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It’s All About Knowing Your Audience

Categories: Business Presentations

Last week, I did a webinar on presentation skills.

One question I was asked at the end was, “What is the number one mistake that people make when it comes to giving presentations?

My answer? “Not knowing the audience.”

Think about it.

As a speaker, your information may be excellent, but if it doesn’t relate to the audience, what’s the point?

If the vocabulary, acronyms and jargon are correct, but the audience doesn’t understand them, what’s the point?

If your audience members like to learn by listening, but you use lots of PowerPoint slides, what’s the point?

Preparing a presentation should be all about the audience.

Instead, most presenters see things from their own lens.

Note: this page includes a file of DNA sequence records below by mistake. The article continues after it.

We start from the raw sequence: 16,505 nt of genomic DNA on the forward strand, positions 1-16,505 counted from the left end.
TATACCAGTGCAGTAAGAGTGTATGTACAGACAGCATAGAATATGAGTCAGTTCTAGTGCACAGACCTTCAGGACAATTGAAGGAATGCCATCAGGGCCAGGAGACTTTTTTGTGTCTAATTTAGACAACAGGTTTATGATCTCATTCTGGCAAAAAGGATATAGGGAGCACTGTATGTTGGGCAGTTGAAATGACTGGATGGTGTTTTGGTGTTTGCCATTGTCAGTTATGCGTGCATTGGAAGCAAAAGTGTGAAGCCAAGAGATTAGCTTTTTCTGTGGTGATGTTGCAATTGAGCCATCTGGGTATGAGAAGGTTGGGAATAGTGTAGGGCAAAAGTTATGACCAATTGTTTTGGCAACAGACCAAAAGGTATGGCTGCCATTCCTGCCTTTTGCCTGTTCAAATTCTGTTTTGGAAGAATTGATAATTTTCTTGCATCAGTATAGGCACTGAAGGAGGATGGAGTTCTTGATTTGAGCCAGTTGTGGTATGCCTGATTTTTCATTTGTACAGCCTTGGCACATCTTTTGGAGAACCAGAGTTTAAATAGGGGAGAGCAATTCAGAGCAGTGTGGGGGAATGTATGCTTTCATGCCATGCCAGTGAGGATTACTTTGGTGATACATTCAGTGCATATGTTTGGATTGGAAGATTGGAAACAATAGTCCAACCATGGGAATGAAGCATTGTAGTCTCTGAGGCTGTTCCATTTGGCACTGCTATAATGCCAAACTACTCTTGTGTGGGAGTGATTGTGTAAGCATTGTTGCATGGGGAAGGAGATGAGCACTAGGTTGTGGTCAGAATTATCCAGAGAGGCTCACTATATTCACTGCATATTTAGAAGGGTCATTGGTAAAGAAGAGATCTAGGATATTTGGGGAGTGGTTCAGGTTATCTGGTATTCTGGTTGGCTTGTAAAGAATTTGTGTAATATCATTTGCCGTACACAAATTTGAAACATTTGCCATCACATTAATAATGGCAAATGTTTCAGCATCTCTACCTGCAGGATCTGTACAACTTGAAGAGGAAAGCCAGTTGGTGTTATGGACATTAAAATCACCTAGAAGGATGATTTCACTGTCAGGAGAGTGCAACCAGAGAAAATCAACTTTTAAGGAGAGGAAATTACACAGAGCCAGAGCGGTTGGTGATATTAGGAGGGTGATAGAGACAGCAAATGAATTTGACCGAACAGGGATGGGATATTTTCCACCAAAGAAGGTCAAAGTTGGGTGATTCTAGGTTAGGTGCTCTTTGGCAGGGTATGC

Here are some critical factors to consider about your audience members, the next time you prepare a presentation:

  • What is their demographic? The examples you use must be understood by them.
  • What is their attitude toward your topic and you?
  • What experiences do they have relating to your topic?
  • How do they like to learn?
  • What are their hot buttons?
  • How do they make decisions?
  • Who are the decision-makers, and who are the influencers?

There are three times to get to know an audience.

The first is when you start your preparation; do your research.

The second is to arrive early, ask questions, and observe what is happening around you.

Finally, you can learn about an audience during the presentation itself. If the audience seems perplexed, is hostile or falling asleep, change what you’re doing. Do a quick reality check and shift gears.

There isn’t one speaker or speaking style that works with all audiences.

But, as a presenter, you can flex your style and your content.

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